In simple terms, Article 12 of the Indian constitution states that the state includes the Government of India and the state governments as well. Article 12 defines the state for the purpose of part III and part IV of the Indian Constitution. State of West Bengal vs Subodh Gopal Bose (1954 AIR 92) in this case the court held that the purpose of Part III and Part IV of the constitution is to provide the protection and the rights in the cases where the state infringes the right of the subjects. But since the beginning, there has been always an ambiguity that what comes under the state and whatnot. So in the case of theUniversity of Madras vs Santa Bai (AIR 1954 Mad 67) the principle of the Ejusdim Generis was adopted. Ejusdem Generis means the like nature. So the court held that the state shall constitute the authorities that perform the sovereign duties and the obligations. While in Chandra Mohan Khanna vs NCERT (1982 AIR 76), it was held that NCERT, has been held to be outside the scope of Article 12. NCERT is a society registered under the Societies Registration Act. It is largely an autonomous body; its activities are not wholly associated with the governmental functions; governmental control is confined mostly to ensuring that its funds are properly utilized; its funding is not entirely from government sources.https://lawtimesjournal.in/concept-of-state-under-article-12-of-the-indian-constitution/
There is always confusion that whether the judiciary is a part of the state or not. The point has not been made clear but in the case of the Rupa Ashok Hurra v. Ashok Hurra Case, the court stated that no judicial decision shall be against the fundamental rights and the superior courts of the justice do not fall under the ambit of the state under the Article 12 of the Indian Constitution. Also, Article 13 restricts the state to enforce any law which violates the Fundamental Rights. Rati Lal v/s State of Bombay, in this case, it was held that the judiciary is not part of Article 12 of the Indian Constitution.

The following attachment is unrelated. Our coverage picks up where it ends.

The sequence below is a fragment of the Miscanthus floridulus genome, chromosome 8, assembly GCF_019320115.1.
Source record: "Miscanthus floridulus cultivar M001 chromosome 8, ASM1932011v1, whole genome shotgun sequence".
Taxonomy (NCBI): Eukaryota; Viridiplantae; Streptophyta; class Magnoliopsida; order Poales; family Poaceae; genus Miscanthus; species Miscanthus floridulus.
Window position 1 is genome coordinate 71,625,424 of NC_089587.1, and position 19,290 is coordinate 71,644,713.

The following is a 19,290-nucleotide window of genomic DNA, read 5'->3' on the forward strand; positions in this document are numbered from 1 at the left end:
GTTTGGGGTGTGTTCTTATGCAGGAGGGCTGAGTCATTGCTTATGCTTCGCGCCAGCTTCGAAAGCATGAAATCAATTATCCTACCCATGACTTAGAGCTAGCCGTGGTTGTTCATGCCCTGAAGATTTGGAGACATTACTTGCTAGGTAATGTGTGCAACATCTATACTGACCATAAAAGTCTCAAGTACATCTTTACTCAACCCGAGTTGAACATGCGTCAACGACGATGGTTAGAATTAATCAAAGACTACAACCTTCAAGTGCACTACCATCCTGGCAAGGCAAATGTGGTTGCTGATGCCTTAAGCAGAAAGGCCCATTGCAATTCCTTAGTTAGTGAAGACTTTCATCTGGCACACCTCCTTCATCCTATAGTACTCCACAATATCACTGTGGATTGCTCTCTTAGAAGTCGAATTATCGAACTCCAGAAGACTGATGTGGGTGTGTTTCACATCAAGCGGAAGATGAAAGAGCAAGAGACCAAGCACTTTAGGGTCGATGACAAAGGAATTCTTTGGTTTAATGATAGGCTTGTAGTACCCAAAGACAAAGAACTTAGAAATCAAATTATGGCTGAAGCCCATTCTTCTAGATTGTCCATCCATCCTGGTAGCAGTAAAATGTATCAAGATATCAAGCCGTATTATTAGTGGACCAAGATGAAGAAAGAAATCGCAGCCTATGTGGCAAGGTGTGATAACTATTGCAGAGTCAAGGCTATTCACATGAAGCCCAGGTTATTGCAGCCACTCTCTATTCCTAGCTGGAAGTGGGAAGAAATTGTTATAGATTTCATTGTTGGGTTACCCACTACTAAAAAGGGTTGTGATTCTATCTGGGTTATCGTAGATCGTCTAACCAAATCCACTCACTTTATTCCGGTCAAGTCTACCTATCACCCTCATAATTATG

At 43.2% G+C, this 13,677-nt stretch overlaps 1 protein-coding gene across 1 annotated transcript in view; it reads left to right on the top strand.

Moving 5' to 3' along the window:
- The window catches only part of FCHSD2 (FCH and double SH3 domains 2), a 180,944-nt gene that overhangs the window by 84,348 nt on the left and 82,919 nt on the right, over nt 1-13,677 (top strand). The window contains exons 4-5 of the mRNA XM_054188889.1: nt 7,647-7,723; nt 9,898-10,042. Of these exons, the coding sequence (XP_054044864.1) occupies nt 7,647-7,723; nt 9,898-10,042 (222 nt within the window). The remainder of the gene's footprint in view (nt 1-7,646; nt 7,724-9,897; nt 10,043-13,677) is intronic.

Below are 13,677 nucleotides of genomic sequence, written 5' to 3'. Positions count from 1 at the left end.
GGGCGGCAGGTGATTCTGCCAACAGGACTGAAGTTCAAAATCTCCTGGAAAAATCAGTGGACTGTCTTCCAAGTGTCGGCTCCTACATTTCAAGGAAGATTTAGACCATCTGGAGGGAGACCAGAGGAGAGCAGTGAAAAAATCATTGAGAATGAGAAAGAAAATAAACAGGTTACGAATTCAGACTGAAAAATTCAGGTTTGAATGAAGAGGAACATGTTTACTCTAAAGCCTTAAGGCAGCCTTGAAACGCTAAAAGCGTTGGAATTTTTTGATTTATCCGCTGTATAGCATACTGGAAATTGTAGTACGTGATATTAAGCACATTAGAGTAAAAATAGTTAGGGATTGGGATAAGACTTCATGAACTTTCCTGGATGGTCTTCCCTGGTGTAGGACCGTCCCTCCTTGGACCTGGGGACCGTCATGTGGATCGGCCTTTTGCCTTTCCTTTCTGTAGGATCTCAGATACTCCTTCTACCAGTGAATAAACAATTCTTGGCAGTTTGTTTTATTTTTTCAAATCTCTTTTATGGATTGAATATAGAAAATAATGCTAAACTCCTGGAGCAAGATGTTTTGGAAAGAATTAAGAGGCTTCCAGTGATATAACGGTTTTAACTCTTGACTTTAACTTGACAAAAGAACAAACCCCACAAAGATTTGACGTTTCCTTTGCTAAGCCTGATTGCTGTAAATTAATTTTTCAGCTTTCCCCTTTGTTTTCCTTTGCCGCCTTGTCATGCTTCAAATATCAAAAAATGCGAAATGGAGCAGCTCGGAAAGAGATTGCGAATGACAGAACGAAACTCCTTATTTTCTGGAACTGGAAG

R.D Shetty v. Airport Authority of India in this case Justice P.N Bhagwat laid down the five conditions to determine whether a body is an agency or instrumentality of the state.
- Who is funding the body and whether the share capital is held by the government.
- control of the state on that body.
- The objective of the body is to serve the public welfare and is of public importance or the body posses a governmental character.
- Department of the Government transferred to a corporation
- It enjoys “monopoly status” which State conferred or is protected by it.
In the case of Masthan Sahib v. Chief Commissioner, the court held that the territory of India for the purposes of Article 12 means the territory of India as defined in Article 1(3).https://blog.ipleaders.in/state-article-12-constitution-india/ Over the period of time the court has tried to expand the scope of the term state and include corporations in it, but not all statutory bodies can be termed as the corporations.